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D'var Torah - Perashat Emor

05/03/2018 05:05:00 PM

May3

Rabbi Hayyim Kassorla

There are two terms that appear in this week's Torah reading (Perashat Emor) that every single Jew should know.

The two terms appear together in one sentence at the end of chapter twenty-two of Vayika. The first one is: “vilo tichalelu et shem kodshi” - you shall not desecrate My holy Name, and the other which appears in the same sentence is: “vinikdashti bitoch biney Yisrael” - so that I may be sanctified in the midst
of the people of Israel.
 
From this sentence, the Jewish tradition has derived the two terms that I would have you learn, if you do not already know them. The first is Hillul Hashem. It is the claim of the Jewish tradition that if a Jew does something illegal or immoral, he brings disgrace, not only upon himself but upon the whole Jewish people and upon the name of God.

And the second is Kiddush Hashem. It is the claim of the Jewish tradition that if a Jew does something moral and proper, that if a Jew does even more than the law requires him to do, he brings honor, not only to himself but to the whole Jewish people and to the name of God.
  
Let me tell you about an act that I believe was a real Kiddush Hashem. This news story comes from Montreal.
 
There is a man in Montreal who has been legally divorced from his wife for seven years who, nevertheless, refused to give her a Jewish divorce. This woman was therefore in limbo. She was an aguna - not married and not divorced, not living with him and not able to marry any one else.
 
What did the Orthodox rabbis of Montreal do? They organized a forceful but peaceful rally in front of this man’s home. They took this action only after this man refused every kind of persuasion. Everyone who knows him had tried to persuade him, all to no avail. And so the Vaad Ha-ir of Montreal, together with the Rabbinical Council of Montreal and the Coalition of Jewish Women for the Get got together and organized this demonstration. They pounded on his door, but if the man was home, he did not answer. If he had answered, they had with them a form that they would have asked him to sign, in the presence of two witnesses, which would have authorized the Beth Din to complete the get for him.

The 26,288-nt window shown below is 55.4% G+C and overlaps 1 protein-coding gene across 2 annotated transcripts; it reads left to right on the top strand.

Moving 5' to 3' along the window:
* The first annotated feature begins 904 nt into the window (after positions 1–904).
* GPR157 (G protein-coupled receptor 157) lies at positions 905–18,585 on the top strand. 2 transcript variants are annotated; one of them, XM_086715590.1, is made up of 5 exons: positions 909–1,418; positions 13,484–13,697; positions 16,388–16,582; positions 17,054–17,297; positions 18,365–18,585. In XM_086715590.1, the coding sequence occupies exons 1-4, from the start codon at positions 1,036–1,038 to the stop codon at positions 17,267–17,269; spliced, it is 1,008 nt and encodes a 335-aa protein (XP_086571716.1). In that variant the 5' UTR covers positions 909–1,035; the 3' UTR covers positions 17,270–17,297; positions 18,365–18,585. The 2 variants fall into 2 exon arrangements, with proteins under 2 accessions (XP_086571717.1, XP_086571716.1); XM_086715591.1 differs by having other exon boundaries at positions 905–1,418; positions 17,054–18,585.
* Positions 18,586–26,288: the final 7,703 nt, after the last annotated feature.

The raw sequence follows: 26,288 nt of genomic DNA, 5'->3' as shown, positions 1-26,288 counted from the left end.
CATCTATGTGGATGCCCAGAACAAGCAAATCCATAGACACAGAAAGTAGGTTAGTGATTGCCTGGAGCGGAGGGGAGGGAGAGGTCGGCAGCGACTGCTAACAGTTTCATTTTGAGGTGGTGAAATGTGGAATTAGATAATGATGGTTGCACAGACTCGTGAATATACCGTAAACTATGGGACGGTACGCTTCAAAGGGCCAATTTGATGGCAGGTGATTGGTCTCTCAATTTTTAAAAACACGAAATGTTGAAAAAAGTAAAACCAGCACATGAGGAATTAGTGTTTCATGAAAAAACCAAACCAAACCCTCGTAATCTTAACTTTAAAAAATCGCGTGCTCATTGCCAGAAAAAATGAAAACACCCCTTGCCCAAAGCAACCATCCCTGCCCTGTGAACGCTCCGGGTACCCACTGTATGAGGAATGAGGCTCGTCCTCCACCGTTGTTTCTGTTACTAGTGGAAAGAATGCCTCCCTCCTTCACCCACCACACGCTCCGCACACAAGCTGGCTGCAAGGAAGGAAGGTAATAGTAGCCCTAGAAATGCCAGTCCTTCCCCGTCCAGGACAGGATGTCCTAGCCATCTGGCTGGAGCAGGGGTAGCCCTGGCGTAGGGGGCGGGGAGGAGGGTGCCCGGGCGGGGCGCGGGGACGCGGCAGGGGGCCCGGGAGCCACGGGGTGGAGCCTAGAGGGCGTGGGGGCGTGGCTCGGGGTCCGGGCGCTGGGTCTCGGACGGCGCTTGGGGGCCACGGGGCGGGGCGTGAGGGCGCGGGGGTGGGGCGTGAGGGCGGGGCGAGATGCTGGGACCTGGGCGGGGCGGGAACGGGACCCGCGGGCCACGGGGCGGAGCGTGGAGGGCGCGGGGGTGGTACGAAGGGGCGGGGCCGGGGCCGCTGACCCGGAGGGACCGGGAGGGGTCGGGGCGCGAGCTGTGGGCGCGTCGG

The rabbis explained to the press that this attempt to shame this man into releasing his wife is entirely acceptable in Jewish Law. “If a man is hurting a woman, every moral person must try to intercede to help her. The Torah says that we cannot stand by when anyone is being harmed.”
 
Rabbi Steinmetz was even blunter. “The community has to learn that you cannot mistreat people under the guise of religion. This is abuse of Jewish Law, a crime in Judaism. You cannot use Judaism to extort and hurt people. He was beating his wife with a Bible. Anyone with any connection to Judaism should be appalled.”

  This story is an act of Kiddush Hashem. For when people, whether they be non-observant Jews or whether they be non-Jews, hear that Jewish Law can be used to keep a woman in limbo or to make her vulnerable to blackmail, they do not just have contempt for the person who does this. They turn against Jewish Law as well, and they say: what kind of a religion is this that tolerates
such immoral behavior in the name of the Law?
 
If rabbis do nothing but sit passively by and shrug their shoulders, if all they say to women who are caught in this situation, is: we wish we could help you, but what can we do? - They desecrate the name of God, and they bring disrepute to the Torah. These rabbis in Montreal therefore deserve great admiration for the courage that they showed in taking action this way. I don’t know if their efforts to confront and shame this man was successful or not, but, either way, they have brought honor to the name of God and honor to the Torah by what they did. They have made it clear that our Torah is a Torah of chesed, and that it dare not be misused to cause harm to innocent people.
  
Let us learn both these terms: Hillul Hashem and Kiddush Hashem, and let us make them a part of our vocabulary. And let us strive to be careful not to commit one and let us aspire to achieve the other,
for this is what it means to be a Jew.

- Rabbi Hayyim Kassorla

Sun, May 20 2018 6 Sivan 5778